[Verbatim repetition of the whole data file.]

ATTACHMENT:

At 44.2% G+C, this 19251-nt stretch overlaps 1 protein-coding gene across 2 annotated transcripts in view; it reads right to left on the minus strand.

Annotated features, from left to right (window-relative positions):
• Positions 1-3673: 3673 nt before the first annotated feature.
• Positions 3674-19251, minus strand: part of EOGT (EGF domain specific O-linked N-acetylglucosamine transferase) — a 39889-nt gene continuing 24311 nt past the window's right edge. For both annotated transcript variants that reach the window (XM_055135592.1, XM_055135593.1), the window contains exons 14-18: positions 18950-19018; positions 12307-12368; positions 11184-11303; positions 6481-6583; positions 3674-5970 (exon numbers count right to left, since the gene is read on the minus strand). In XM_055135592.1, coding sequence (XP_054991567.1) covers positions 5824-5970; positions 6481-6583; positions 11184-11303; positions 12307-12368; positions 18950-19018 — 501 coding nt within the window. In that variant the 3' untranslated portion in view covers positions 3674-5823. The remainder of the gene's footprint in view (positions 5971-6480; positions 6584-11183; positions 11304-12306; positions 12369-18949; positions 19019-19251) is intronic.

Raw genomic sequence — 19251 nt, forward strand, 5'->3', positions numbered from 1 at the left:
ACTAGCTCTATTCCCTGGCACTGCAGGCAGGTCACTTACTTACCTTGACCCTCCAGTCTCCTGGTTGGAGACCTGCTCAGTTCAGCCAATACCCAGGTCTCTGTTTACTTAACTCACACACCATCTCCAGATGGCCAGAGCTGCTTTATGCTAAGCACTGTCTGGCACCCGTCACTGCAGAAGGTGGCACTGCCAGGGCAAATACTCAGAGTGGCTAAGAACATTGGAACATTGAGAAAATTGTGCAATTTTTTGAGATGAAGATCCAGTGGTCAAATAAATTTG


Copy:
At 44.2% G+C, this 19251-nt stretch overlaps 1 protein-coding gene across 2 annotated transcripts in view; it reads right to left on the minus strand.

Annotated features, from left to right (window-relative positions):
• Positions 1-3673: 3673 nt before the first annotated feature.
• Positions 3674-19251, minus strand: part of EOGT (EGF domain specific O-linked N-acetylglucosamine transferase) — a 39889-nt gene continuing 24311 nt past the window's right edge. For both annotated transcript variants that reach the window (XM_055135592.1, XM_055135593.1), the window contains exons 14-18: positions 18950-19018; positions 12307-12368; positions 11184-11303; positions 6481-6583; positions 3674-5970 (exon numbers count right to left, since the gene is read on the minus strand). In XM_055135592.1, coding sequence (XP_054991567.1) covers positions 5824-5970; positions 6481-6583; positions 11184-11303; positions 12307-12368; positions 18950-19018 — 501 coding nt within the window. In that variant the 3' untranslated portion in view covers positions 3674-5823. The remainder of the gene's footprint in view (positions 5971-6480; positions 6584-11183; positions 11304-12306; positions 12369-18949; positions 19019-19251) is intronic.

Raw genomic sequence — 19251 nt, forward strand, 5'->3', positions numbered from 1 at the left:
ACTAGCTCTATTCCCTGGCACTGCAGGCAGGTCACTTACTTACCTTGACCCTCCAGTCTCCTGGTTGGAGACCTGCTCAGTTCAGCCAATACCCAGGTCTCTGTTTACTTAACTCACACACCATCTCCAGATGGCCAGAGCTGCTTTATGCTAAGCACTGTCTGGCACCCGTCACTGCAGAAGGTGGCACTGCCAGGGCAAATACTCAGAGTGGCTAAGAACATTGGAACATTGAGAAAATTGTGCAATTTTTTGAGATGAAGATCCAGTGGTCAAATAAATTTG